REASON #5 - A Chance to Save the Reef!
Ever since Lionfish (who eat coral) were accidentally introduced to the area, it has jeopardized much of the delicate ecosystem of the Barrier Reef. Lionfish have no natural predators, therefore the authorities are trying their best to systematically reduce its population. Belize is among the leading Caribbean countries in terms of conservation. About a third of the entire land territory is currently under some form of protection. There are many wildlife sanctuaries serving as shelter for endangered species. As far as fishing is concerned, the government has put into place many policies to address the dwindling numbers of fish species. Belize no longer allows bottom trolling, also fish such as Bonefish, Tarpon, and Permit are now catch and release only.
REASON #6 - Belize's Geography
Belize has a unique geography, which makes it much more than just a good place to cast a line. With lush, waterfall-laden jungle on one side, and colorful beaches and corals on the other, the views in this place are nothing short of spectacular.
The crystal clear waters around the local islands are the perfect place for snorkelers and water sports enthusiasts. Forty miles off the mainland coast of Belize, divers can enjoy the adventure of experiencing the Great Blue Hole, a giant marine sinkhole made famous by French explorer Jacques Cousteau.
On the mainland, you will find a variety of jungle lodges to spend a few relaxing days in. Take a hike to one of the breath taking waterfalls, or enjoy an adventure to one of many Mayan ruins scattered across the countries landscape. Belize has one one of the smallest population densities in the Caribbean, which means no crowds, no waiting in line.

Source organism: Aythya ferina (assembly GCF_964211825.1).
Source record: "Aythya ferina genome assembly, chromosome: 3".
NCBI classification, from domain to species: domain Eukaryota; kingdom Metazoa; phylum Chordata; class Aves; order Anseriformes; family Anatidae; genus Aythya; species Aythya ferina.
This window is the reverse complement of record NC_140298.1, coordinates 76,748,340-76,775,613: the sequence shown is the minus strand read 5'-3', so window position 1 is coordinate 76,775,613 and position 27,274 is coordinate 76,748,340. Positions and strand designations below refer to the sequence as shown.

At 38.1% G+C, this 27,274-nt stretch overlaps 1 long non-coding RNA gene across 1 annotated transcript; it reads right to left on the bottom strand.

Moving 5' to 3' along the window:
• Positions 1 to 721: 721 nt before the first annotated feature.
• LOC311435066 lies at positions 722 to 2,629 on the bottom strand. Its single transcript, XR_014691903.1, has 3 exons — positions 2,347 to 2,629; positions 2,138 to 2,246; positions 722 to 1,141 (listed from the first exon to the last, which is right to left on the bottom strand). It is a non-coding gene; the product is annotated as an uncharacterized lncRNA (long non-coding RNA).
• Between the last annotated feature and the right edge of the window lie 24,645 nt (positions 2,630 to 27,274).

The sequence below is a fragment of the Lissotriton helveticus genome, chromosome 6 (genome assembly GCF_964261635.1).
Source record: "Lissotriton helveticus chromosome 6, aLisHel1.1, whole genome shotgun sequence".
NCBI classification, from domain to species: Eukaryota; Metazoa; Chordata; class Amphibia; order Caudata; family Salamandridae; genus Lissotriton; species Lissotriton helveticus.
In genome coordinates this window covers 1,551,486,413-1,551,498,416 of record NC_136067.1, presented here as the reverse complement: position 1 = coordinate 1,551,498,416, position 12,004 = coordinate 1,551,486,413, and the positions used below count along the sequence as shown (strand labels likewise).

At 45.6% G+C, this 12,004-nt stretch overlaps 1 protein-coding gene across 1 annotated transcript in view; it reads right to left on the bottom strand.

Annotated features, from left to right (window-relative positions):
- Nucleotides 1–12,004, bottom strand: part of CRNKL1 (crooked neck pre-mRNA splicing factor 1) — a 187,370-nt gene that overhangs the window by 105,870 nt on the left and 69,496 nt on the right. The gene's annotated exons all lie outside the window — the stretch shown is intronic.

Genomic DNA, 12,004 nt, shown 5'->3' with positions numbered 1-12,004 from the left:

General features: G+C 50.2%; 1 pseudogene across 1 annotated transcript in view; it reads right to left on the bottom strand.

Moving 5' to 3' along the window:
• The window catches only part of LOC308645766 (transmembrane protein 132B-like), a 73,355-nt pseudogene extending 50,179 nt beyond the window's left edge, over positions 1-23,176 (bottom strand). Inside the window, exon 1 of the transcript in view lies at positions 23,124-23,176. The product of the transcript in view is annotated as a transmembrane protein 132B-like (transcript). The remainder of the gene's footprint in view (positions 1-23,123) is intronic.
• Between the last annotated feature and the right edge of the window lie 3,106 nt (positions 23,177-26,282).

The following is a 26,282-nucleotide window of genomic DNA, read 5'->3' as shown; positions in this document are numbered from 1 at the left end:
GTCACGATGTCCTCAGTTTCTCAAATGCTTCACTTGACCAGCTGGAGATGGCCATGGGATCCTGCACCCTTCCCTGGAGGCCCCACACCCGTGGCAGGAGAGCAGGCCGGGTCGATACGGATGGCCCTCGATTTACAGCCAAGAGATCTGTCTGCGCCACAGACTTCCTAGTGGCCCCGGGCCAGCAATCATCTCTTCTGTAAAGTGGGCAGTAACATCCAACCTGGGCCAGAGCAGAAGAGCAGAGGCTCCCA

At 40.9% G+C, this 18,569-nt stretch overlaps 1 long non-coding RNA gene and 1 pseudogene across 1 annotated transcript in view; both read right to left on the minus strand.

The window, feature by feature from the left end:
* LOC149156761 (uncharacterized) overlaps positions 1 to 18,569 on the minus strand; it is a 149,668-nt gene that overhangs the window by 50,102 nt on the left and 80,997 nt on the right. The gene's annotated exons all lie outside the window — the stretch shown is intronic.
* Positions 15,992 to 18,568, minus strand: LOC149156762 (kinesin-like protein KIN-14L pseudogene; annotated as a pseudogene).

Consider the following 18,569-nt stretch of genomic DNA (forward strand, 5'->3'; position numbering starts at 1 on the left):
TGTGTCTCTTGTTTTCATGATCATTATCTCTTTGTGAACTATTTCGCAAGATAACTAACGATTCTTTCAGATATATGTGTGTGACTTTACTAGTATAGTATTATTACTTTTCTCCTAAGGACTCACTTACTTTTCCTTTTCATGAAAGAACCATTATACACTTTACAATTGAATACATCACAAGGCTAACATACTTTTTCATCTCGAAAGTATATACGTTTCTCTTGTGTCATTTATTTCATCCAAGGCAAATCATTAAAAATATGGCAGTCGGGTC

Trent S. Turley
My name is Trenton S. Turley, and I am a Belizean citizen who has now been living in the country of Belize for the past 15 years. I am also an environmental activist. Our family moved to Belize, when I was 8 years old. I speak English, Spanish, Kriol and American Sign Language. I have a true love for the eco-system of Belize, with regards to preserving this beautiful countries resources.
I'm now a licensed Tour Guide
Book Your Belize Adventure Today!
Is located on the island of Ambergris Caye, directly across from the Belize Barrier Reef, off the mainland coast of Belize. The property is nestled in a cluster of Australian Pine trees, backed to a littoral jungle, and surrounded by tropical gardens. It's about a one minute walk from the property to the beach, and a 10-15 minute drive from the island airstrip to the property.
We offer one bedroom suites (455 s.f.) of living area to include: livingroom, kitchenette, private bathroom and bedroom.
We are also about a one minute walk from one of the best restaurants on the island serving (breakfast, lunch & dinner). Within walking distance you can find:
(3) blocks is Robyn's BBQ
(4) blocks is 2 fruit stands
(5) blocks local grocery store
IF YOU'RE COMING TO BELIZE TO...............
If you're coming to Belize to dive the Blue Hole, descend the shelf walls at Turneffe, snorkel the Barrier Reef, explore Mayan ruins, rappel into a cave, kayak along the river through caves, zip line through jungle tree tops, hike through a cave to see an ancient human skeleton, swim with sharks, listen to Howler Monkey's, hold a boa constrictor, feed a jaguar, horseback ride through the jungle, canoe through a cave, rappel down a waterfall, sail around an island, enjoy cocktails & dinner to a sunset, climb 130' feet to the top of a Mayan ruin, rip up the jungle trails on an ATV, float through a series of caves on a tube, and sip on a rum punch.....
then this is the place for you.
Belize Budget Suites, offers you clean, affordable, attractive, accommodations, at prices that allow you to do all the things just mentioned.
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10 Coconut Dr.
San Pedro, Belize